eMarketer recently reported the results of a University of Iowa study that suggests that consumers who have only a little information about a product are much happier with that product than people who have more information. It’s kind of an interesting commentary in a world increasingly dominated by information from a variety of sources on just about anything there is, and more choice than consumers have ever had before. This phenomenon has been building for some time…Barry Schwartz in his famous book, The Paradox of Choice, published in 2004, recounts his dismay over his inability to buy Levis without having to sort through one of the more than 27 possible combinations of cut and color.
Marketers, in their zeal to offer the customer “what they want,” have nearly paralyzed customers by offering too many choices and too much information about those choices; there are just too many variables for them to process in this time-constrained world. Marketers forget that too much choice actually costs customers in terms of the time it takes to process their options, not to mention elevating their risk of being wrong. Rather than feeling empowered by having choice, customers feel paralyzed and often stick with “the devil they know” instead of trying something new, even if it might be a better option for them in the long run.
There are really three cardinal rules for marketers to consider when trying to navigate the choice costs/choice benefits paradox for their customers and still turn a profit. First, customers say they want it all but will only pay for what they value – even if they only value part of the offer. You may like the sports section and I might like the local section of the daily paper, but for $1.00 a copy, it is costless to take out the section I want and toss the rest. On the other extreme, it is why digital downloads of single music tracks are so popular – people only want the song they heard on the radio and not the 8 or 9 other songs that they probably won’t like as much.
Second, companies usually take too narrow a view of the cost to deliver choice. Every option provided to a customer costs time in packaging, shelf space, the complexity of training people or retooling assembly lines – it all adds up. So at the same time we are confusing customers with too much choice, we are also incurring indirect costs that impinge profitability. Back in the day, American auto makers offered literally hundreds of versions of their cars, until Toyota came along with fewer options and less complexity (okay, and a better product, but still) and ultimately more profits. It was not long before American auto makers followed suit, but unfortunately not in enough time to salvage their operating margins and consumer appeal.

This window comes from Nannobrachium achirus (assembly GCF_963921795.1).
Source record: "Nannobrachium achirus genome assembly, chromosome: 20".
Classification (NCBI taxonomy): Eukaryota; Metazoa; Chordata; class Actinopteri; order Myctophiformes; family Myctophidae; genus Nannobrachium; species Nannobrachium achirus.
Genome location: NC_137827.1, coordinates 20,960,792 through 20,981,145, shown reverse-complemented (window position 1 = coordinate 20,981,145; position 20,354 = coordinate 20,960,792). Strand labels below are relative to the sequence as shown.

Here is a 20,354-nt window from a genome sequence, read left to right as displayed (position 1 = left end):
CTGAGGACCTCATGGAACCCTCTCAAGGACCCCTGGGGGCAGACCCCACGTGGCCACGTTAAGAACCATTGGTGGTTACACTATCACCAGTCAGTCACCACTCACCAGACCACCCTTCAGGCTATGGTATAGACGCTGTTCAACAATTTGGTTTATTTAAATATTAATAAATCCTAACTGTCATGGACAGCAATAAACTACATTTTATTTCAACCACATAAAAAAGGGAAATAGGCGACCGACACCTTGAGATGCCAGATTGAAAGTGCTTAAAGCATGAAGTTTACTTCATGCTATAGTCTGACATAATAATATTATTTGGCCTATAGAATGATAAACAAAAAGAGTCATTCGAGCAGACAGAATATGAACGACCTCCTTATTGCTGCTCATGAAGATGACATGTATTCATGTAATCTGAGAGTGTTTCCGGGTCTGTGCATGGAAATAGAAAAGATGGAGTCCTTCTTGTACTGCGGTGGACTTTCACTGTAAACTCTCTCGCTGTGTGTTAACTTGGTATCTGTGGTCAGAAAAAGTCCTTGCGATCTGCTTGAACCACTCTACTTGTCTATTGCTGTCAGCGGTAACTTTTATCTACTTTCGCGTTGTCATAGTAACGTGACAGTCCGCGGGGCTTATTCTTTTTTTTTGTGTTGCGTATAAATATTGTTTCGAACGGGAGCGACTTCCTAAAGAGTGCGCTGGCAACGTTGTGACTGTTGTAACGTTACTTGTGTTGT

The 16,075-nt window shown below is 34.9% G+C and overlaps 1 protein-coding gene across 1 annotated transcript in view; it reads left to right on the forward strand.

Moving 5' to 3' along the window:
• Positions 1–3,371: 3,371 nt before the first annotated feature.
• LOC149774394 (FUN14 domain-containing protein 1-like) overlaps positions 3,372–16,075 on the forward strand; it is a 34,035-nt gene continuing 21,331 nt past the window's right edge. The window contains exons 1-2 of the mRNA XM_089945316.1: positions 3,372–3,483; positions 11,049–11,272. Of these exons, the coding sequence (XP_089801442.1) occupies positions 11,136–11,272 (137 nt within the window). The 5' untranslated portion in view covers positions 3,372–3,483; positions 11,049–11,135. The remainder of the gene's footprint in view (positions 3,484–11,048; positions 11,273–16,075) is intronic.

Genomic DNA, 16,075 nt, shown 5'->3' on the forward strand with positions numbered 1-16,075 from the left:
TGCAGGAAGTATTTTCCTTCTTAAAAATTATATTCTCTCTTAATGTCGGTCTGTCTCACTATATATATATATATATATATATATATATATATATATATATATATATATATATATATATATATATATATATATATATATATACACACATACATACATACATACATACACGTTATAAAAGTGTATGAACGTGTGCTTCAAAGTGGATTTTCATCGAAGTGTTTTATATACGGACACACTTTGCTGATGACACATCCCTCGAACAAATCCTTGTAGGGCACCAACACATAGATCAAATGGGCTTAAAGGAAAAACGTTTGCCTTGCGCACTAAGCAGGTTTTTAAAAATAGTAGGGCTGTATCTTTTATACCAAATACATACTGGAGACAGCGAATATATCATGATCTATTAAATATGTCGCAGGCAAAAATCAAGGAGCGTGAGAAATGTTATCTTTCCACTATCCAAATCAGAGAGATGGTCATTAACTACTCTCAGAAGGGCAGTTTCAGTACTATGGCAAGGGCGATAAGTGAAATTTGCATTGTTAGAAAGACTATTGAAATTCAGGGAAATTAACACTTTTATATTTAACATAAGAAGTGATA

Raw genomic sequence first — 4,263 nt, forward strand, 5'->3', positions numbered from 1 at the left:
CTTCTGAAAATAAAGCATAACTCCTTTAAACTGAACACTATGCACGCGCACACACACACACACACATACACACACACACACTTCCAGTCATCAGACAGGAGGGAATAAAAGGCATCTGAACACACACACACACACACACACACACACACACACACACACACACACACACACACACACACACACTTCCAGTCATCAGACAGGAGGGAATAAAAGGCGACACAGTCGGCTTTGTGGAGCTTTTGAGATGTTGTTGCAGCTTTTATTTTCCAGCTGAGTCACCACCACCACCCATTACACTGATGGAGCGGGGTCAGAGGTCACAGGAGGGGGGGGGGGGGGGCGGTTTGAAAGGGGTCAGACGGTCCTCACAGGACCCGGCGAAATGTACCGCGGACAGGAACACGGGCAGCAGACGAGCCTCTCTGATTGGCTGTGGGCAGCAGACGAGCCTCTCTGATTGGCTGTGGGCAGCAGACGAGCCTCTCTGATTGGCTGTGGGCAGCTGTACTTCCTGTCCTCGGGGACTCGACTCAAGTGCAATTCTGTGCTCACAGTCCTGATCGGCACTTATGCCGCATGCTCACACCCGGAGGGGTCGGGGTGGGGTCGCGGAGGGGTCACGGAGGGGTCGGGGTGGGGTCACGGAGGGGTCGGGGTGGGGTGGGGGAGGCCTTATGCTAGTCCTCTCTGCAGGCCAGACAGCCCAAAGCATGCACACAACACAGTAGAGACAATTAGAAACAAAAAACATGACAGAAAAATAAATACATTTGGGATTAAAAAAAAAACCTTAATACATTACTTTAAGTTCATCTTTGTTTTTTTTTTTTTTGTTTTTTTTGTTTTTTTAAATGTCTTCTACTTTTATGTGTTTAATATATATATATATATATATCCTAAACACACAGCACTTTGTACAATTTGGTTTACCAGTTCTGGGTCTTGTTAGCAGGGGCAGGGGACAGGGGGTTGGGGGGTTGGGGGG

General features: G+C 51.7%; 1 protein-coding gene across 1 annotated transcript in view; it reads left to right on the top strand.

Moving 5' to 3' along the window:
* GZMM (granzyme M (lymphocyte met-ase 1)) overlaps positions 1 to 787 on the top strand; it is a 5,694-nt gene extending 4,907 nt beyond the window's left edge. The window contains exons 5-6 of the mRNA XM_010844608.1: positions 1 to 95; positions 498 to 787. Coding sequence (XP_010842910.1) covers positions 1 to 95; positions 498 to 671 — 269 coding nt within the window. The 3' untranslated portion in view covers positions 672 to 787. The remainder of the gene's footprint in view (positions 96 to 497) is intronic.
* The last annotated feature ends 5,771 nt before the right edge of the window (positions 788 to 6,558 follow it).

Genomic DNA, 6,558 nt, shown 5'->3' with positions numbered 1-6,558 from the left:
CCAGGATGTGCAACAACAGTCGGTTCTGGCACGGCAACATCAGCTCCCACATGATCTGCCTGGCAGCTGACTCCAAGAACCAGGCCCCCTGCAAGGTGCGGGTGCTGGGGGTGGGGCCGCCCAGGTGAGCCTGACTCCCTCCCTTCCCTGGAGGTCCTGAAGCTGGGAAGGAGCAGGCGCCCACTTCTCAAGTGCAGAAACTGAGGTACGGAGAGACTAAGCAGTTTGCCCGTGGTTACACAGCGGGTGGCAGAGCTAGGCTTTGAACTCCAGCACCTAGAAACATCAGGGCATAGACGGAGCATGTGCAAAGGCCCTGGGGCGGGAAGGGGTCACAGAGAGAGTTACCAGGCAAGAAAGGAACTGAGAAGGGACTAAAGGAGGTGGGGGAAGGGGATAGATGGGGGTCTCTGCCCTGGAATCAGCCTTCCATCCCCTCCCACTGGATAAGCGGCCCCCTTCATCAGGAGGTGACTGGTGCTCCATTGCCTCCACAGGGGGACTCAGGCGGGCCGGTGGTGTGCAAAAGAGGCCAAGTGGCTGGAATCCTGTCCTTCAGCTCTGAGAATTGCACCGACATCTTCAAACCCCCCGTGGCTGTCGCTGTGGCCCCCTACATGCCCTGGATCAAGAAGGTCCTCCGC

Third, getting the price preference dimensions in alignment means knowing how to trade off choice with demand by customer segment. This is a classic demand segregation strategy that tiers pricing schemes with product offers suited to those customers. Not everyone gets the same offer – and therefore doesn’t have to sort through all of the options, which in turn reduces complexity. A basic cable package appeals to a certain set of customers, a package with HBO and NFL Season tickets appeals to another.
At the moment, marketers seem fixated on cranking out more choices and more information about those choices instead of stepping back to evaluate what choice makes sense. Yes, feedback mechanisms on sites can help consumers sort through their options, and so can aggregators that actually serve to help us narrow our choices. But in the end, it has to be about getting the optimal product/customer strategy right. For more of our thinking on how to strike that balance and design profitable product bundles, read our article in the MIT Sloan Management Review.
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Filed Under: New Business Models, consumers, Economics